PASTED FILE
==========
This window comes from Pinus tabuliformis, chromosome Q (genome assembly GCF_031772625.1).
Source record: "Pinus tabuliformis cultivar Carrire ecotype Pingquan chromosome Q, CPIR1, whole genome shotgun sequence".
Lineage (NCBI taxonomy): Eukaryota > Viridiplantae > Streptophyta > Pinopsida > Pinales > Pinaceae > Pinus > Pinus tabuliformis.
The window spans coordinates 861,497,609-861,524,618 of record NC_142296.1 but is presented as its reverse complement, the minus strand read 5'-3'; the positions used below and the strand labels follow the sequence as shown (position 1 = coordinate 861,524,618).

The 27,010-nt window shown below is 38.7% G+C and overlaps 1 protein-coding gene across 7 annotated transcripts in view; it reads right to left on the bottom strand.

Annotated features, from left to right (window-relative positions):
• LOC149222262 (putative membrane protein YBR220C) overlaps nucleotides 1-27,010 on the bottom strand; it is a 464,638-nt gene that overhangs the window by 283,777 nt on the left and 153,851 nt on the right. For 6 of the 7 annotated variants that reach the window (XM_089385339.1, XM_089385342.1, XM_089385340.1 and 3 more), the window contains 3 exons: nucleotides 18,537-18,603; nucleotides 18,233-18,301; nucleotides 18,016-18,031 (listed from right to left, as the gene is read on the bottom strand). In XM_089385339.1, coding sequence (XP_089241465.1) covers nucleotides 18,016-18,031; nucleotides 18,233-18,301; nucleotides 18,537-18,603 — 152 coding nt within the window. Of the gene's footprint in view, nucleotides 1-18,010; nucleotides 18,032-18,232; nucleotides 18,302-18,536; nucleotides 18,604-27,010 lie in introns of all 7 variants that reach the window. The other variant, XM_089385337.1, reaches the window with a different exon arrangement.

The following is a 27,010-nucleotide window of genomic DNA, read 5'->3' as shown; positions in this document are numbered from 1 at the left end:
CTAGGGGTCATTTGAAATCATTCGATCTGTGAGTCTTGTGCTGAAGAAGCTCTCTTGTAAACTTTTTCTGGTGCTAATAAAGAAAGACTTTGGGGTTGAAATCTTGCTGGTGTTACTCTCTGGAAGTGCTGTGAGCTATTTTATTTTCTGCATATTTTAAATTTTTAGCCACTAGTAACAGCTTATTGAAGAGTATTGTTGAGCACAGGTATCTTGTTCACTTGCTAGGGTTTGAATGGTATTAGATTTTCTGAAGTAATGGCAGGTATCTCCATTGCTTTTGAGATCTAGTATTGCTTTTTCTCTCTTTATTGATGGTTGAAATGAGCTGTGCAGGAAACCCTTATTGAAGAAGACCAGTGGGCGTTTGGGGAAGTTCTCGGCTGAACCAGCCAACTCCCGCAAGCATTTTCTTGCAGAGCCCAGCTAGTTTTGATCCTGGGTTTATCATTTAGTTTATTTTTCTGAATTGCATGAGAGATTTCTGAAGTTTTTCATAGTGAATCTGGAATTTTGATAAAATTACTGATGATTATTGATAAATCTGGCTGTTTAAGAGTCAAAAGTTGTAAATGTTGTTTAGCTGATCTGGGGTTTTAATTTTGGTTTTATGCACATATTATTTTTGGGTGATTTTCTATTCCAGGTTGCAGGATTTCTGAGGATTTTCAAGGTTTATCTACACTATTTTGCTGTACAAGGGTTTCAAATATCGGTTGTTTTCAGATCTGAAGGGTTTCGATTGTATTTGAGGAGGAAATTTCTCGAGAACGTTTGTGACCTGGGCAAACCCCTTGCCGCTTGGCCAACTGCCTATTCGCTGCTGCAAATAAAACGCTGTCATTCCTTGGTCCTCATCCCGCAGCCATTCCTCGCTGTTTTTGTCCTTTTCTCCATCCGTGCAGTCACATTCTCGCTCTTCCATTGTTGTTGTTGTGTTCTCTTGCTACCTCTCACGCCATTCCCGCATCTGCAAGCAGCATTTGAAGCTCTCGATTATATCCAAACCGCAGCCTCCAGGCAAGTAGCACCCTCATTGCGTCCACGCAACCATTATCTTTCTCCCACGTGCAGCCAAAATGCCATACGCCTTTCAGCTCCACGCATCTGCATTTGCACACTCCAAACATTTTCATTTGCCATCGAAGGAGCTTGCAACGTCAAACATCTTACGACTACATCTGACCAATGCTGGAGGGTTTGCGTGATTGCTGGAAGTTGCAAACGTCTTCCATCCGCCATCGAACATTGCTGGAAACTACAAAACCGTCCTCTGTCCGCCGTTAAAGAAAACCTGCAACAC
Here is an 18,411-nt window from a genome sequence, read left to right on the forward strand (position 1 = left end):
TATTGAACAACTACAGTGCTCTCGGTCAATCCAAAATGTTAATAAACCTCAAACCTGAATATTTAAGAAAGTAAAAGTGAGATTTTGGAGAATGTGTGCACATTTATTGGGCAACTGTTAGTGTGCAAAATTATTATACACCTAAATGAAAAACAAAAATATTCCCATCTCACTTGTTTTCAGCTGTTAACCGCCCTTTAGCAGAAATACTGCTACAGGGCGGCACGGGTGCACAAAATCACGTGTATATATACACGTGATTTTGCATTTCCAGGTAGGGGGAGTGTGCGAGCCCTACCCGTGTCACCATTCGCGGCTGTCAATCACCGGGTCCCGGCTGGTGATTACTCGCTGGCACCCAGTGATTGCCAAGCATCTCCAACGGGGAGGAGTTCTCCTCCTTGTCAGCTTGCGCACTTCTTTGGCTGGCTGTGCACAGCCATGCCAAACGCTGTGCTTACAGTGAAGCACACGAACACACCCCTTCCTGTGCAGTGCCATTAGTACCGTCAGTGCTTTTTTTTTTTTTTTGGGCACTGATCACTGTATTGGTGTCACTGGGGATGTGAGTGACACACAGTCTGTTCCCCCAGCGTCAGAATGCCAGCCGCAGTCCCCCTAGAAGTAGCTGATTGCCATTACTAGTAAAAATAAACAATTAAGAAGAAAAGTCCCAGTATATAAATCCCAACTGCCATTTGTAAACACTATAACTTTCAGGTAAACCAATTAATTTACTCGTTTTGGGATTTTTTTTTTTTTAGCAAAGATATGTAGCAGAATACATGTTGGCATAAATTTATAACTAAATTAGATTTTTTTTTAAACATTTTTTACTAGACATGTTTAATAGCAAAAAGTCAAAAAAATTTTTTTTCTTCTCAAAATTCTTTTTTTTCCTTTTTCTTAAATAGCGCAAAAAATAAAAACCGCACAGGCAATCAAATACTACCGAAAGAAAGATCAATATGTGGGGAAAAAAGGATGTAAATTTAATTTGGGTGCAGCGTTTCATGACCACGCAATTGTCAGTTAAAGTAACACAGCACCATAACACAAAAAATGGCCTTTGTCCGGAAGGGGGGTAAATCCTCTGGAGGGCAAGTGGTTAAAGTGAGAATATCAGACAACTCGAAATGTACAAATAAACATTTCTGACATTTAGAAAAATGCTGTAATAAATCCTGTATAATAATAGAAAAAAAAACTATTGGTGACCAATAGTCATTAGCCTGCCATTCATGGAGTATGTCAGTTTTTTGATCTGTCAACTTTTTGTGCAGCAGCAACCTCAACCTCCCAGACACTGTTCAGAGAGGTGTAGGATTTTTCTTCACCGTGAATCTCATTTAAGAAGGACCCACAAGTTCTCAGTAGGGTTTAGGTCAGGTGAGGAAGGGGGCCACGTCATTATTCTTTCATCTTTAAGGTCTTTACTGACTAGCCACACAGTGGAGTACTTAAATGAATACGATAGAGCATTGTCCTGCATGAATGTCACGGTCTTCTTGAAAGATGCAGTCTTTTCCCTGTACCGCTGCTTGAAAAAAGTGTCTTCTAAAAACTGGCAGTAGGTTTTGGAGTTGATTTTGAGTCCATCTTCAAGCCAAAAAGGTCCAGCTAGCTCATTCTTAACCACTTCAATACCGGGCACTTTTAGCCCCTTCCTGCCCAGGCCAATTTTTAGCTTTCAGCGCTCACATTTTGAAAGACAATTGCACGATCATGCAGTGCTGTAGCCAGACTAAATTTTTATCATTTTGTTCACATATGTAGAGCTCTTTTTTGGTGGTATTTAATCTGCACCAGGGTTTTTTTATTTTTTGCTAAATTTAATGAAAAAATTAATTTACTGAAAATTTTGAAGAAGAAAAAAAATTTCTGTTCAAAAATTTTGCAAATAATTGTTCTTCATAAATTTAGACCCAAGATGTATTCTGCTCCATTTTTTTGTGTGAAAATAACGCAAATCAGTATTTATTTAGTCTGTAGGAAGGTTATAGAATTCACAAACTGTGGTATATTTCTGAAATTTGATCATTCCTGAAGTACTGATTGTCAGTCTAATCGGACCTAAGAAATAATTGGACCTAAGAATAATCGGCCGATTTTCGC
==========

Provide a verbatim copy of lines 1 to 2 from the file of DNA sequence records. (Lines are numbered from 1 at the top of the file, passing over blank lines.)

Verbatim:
This window comes from Pinus tabuliformis, chromosome Q (genome assembly GCF_031772625.1).
Source record: "Pinus tabuliformis cultivar Carrire ecotype Pingquan chromosome Q, CPIR1, whole genome shotgun sequence".